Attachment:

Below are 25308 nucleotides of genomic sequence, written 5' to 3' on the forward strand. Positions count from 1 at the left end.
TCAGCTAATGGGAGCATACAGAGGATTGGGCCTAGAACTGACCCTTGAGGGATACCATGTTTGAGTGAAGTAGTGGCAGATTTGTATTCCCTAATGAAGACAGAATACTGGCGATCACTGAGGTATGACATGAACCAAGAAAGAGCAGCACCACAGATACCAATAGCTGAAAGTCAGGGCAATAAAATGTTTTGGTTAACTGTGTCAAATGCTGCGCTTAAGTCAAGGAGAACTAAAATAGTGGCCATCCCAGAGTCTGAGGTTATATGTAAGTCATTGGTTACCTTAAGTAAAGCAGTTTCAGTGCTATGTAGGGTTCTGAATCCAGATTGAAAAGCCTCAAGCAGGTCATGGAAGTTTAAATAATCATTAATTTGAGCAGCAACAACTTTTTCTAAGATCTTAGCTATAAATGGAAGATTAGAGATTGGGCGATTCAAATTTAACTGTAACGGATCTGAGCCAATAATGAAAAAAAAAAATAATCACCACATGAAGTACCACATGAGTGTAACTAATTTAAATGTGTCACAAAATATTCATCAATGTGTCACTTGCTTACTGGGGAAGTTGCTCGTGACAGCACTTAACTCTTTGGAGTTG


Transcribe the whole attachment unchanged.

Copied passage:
Below are 25308 nucleotides of genomic sequence, written 5' to 3' on the forward strand. Positions count from 1 at the left end.
TCAGCTAATGGGAGCATACAGAGGATTGGGCCTAGAACTGACCCTTGAGGGATACCATGTTTGAGTGAAGTAGTGGCAGATTTGTATTCCCTAATGAAGACAGAATACTGGCGATCACTGAGGTATGACATGAACCAAGAAAGAGCAGCACCACAGATACCAATAGCTGAAAGTCAGGGCAATAAAATGTTTTGGTTAACTGTGTCAAATGCTGCGCTTAAGTCAAGGAGAACTAAAATAGTGGCCATCCCAGAGTCTGAGGTTATATGTAAGTCATTGGTTACCTTAAGTAAAGCAGTTTCAGTGCTATGTAGGGTTCTGAATCCAGATTGAAAAGCCTCAAGCAGGTCATGGAAGTTTAAATAATCATTAATTTGAGCAGCAACAACTTTTTCTAAGATCTTAGCTATAAATGGAAGATTAGAGATTGGGCGATTCAAATTTAACTGTAACGGATCTGAGCCAATAATGAAAAAAAAAAATAATCACCACATGAAGTACCACATGAGTGTAACTAATTTAAATGTGTCACAAAATATTCATCAATGTGTCACTTGCTTACTGGGGAAGTTGCTCGTGACAGCACTTAACTCTTTGGAGTTG